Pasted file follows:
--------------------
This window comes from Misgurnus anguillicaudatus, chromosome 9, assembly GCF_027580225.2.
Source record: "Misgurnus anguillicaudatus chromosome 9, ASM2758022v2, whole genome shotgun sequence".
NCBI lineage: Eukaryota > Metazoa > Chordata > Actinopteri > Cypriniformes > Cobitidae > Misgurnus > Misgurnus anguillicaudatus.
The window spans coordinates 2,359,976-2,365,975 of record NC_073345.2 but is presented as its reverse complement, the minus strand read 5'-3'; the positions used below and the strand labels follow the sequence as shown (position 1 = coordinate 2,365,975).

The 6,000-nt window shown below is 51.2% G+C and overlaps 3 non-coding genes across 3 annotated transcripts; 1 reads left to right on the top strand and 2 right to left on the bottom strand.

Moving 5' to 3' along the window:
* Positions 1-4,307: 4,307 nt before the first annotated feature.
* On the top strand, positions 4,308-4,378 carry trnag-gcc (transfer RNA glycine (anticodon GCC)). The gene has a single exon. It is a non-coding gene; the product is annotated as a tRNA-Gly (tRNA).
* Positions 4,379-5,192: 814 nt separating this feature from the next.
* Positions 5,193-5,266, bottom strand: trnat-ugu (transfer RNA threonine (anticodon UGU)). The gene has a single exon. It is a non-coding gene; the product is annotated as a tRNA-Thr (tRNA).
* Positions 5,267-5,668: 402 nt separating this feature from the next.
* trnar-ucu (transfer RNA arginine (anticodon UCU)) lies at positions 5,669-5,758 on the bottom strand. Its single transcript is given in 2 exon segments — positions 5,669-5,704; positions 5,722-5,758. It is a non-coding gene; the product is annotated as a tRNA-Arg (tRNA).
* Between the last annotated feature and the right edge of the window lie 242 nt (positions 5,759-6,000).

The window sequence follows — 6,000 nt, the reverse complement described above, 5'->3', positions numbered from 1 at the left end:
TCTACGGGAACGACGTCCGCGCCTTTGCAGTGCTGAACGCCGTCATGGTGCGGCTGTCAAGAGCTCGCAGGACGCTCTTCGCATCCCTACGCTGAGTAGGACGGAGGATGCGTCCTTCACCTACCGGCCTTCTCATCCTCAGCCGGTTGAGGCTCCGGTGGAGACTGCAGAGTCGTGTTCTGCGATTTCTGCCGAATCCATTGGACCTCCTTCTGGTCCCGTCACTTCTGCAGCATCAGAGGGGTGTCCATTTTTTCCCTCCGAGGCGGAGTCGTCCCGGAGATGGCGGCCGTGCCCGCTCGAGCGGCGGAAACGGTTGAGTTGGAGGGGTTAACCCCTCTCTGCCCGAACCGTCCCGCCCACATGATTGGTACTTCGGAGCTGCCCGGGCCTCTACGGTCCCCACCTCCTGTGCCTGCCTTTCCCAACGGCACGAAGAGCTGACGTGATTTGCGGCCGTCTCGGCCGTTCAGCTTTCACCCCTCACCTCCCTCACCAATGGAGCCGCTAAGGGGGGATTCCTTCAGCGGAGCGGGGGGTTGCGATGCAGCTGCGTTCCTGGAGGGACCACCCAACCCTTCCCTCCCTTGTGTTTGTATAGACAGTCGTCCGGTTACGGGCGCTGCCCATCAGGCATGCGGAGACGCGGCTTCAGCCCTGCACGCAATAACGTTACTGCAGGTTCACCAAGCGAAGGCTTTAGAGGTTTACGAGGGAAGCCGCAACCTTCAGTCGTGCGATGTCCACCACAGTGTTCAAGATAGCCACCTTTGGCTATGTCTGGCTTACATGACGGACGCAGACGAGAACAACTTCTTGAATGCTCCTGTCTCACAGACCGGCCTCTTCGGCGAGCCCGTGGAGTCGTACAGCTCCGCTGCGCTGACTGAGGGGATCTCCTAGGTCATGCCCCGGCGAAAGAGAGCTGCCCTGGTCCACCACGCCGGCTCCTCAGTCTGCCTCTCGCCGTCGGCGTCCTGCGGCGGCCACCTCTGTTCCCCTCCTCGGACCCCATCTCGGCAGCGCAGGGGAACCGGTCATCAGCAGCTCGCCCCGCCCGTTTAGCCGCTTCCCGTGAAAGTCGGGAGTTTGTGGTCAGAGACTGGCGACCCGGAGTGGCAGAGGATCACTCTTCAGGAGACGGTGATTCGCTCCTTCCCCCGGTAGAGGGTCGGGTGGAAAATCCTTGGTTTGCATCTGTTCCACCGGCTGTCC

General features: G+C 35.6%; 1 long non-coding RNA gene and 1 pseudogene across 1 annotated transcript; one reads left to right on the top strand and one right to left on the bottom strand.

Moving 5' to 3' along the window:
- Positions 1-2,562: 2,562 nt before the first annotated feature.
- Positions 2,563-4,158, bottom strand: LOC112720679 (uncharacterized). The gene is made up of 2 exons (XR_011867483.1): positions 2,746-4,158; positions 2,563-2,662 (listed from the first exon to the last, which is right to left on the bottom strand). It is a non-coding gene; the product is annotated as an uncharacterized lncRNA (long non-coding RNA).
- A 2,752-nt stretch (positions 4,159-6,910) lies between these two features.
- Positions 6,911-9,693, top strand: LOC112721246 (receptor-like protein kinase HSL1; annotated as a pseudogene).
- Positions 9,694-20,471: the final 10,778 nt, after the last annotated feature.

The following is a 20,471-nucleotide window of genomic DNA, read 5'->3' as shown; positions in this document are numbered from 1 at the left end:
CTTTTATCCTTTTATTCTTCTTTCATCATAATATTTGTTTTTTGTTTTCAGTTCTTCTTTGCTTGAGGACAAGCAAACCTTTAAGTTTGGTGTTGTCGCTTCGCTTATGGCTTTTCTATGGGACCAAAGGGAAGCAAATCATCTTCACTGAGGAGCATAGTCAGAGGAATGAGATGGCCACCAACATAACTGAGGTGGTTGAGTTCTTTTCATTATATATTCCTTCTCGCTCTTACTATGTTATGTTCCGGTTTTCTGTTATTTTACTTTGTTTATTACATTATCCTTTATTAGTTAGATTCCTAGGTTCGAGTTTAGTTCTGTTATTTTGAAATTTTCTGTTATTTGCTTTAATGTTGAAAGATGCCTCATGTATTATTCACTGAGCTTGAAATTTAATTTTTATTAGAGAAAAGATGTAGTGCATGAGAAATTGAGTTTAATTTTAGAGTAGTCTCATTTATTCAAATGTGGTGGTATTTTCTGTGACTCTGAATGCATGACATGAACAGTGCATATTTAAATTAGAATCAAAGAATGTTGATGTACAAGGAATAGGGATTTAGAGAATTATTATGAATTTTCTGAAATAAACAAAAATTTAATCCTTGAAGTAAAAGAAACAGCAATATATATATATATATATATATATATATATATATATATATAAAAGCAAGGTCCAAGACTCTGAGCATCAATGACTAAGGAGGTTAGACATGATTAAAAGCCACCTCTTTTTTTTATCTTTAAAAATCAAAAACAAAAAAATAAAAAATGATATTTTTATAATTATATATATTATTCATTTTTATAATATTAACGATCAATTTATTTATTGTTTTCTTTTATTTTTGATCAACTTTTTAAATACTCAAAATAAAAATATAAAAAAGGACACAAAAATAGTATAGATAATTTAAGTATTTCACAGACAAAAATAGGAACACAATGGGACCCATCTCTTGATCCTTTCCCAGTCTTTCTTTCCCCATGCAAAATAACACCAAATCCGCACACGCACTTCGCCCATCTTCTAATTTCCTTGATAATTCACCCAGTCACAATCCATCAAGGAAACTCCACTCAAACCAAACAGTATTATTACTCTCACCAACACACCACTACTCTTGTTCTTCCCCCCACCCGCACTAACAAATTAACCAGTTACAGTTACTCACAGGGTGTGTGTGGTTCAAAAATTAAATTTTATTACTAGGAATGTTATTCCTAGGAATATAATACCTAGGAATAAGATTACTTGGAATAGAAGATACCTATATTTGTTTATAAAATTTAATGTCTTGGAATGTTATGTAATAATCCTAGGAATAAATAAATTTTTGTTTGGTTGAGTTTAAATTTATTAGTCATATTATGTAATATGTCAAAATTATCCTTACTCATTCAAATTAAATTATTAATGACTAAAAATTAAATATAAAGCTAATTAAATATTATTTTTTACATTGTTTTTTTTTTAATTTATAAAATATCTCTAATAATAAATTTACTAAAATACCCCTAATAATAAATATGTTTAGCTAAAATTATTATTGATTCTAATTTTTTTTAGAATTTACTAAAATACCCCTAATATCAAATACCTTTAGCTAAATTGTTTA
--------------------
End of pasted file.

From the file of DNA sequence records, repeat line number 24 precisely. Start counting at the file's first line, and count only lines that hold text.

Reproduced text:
CTTTTATCCTTTTATTCTTCTTTCATCATAATATTTGTTTTTTGTTTTCAGTTCTTCTTTGCTTGAGGACAAGCAAACCTTTAAGTTTGGTGTTGTCGCTTCGCTTATGGCTTTTCTATGGGACCAAAGGGAAGCAAATCATCTTCACTGAGGAGCATAGTCAGAGGAATGAGATGGCCACCAACATAACTGAGGTGGTTGAGTTCTTTTCATTATATATTCCTTCTCGCTCTTACTATGTTATGTTCCGGTTTTCTGTTATTTTACTTTGTTTATTACATTATCCTTTATTAGTTAGATTCCTAGGTTCGAGTTTAGTTCTGTTATTTTGAAATTTTCTGTTATTTGCTTTAATGTTGAAAGATGCCTCATGTATTATTCACTGAGCTTGAAATTTAATTTTTATTAGAGAAAAGATGTAGTGCATGAGAAATTGAGTTTAATTTTAGAGTAGTCTCATTTATTCAAATGTGGTGGTATTTTCTGTGACTCTGAATGCATGACATGAACAGTGCATATTTAAATTAGAATCAAAGAATGTTGATGTACAAGGAATAGGGATTTAGAGAATTATTATGAATTTTCTGAAATAAACAAAAATTTAATCCTTGAAGTAAAAGAAACAGCAATATATATATATATATATATATATATATATATATATATATAAAAGCAAGGTCCAAGACTCTGAGCATCAATGACTAAGGAGGTTAGACATGATTAAAAGCCACCTCTTTTTTTTATCTTTAAAAATCAAAAACAAAAAAATAAAAAATGATATTTTTATAATTATATATATTATTCATTTTTATAATATTAACGATCAATTTATTTATTGTTTTCTTTTATTTTTGATCAACTTTTTAAATACTCAAAATAAAAATATAAAAAAGGACACAAAAATAGTATAGATAATTTAAGTATTTCACAGACAAAAATAGGAACACAATGGGACCCATCTCTTGATCCTTTCCCAGTCTTTCTTTCCCCATGCAAAATAACACCAAATCCGCACACGCACTTCGCCCATCTTCTAATTTCCTTGATAATTCACCCAGTCACAATCCATCAAGGAAACTCCACTCAAACCAAACAGTATTATTACTCTCACCAACACACCACTACTCTTGTTCTTCCCCCCACCCGCACTAACAAATTAACCAGTTACAGTTACTCACAGGGTGTGTGTGGTTCAAAAATTAAATTTTATTACTAGGAATGTTATTCCTAGGAATATAATACCTAGGAATAAGATTACTTGGAATAGAAGATACCTATATTTGTTTATAAAATTTAATGTCTTGGAATGTTATGTAATAATCCTAGGAATAAATAAATTTTTGTTTGGTTGAGTTTAAATTTATTAGTCATATTATGTAATATGTCAAAATTATCCTTACTCATTCAAATTAAATTATTAATGACTAAAAATTAAATATAAAGCTAATTAAATATTATTTTTTACATTGTTTTTTTTTTAATTTATAAAATATCTCTAATAATAAATTTACTAAAATACCCCTAATAATAAATATGTTTAGCTAAAATTATTATTGATTCTAATTTTTTTTAGAATTTACTAAAATACCCCTAATATCAAATACCTTTAGCTAAATTGTTTA